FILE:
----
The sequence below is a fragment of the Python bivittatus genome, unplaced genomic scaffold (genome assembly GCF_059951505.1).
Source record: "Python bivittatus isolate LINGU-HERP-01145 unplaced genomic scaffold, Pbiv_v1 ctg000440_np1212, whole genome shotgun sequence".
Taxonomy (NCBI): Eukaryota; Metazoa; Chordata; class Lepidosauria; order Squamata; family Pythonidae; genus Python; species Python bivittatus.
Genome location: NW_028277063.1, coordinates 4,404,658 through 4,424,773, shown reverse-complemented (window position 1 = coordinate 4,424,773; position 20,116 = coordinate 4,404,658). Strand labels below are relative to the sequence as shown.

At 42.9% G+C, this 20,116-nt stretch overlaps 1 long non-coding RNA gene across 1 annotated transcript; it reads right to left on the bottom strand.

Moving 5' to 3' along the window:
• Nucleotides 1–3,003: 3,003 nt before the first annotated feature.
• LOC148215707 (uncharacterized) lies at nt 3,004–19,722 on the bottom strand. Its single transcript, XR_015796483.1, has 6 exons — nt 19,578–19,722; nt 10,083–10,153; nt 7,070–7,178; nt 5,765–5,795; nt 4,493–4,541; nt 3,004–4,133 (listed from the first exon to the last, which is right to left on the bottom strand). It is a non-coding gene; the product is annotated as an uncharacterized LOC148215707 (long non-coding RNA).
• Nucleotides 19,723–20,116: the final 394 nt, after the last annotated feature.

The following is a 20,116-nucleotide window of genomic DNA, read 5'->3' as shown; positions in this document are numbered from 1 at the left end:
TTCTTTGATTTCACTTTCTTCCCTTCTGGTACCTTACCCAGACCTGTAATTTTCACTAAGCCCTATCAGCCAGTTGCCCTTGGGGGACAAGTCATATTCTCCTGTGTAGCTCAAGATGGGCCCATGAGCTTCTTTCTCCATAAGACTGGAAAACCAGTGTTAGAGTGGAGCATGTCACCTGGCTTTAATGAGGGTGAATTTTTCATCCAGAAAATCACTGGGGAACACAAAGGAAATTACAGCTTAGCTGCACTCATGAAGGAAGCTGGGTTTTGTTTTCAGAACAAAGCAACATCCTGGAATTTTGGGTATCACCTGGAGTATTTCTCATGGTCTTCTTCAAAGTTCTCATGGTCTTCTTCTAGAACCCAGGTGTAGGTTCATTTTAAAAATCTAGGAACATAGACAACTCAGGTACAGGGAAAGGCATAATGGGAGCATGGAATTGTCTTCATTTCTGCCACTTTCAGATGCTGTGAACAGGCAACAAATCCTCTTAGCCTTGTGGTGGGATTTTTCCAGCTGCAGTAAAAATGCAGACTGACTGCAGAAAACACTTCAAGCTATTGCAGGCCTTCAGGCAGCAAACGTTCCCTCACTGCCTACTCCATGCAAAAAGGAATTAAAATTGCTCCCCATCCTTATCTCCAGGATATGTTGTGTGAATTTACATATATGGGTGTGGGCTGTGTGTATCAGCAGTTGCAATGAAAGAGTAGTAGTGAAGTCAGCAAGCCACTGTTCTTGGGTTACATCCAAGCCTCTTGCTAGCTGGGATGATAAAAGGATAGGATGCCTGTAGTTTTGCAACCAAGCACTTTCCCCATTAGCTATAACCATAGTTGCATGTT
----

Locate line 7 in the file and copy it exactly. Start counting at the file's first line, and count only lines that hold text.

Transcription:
• Nucleotides 1–3,003: 3,003 nt before the first annotated feature.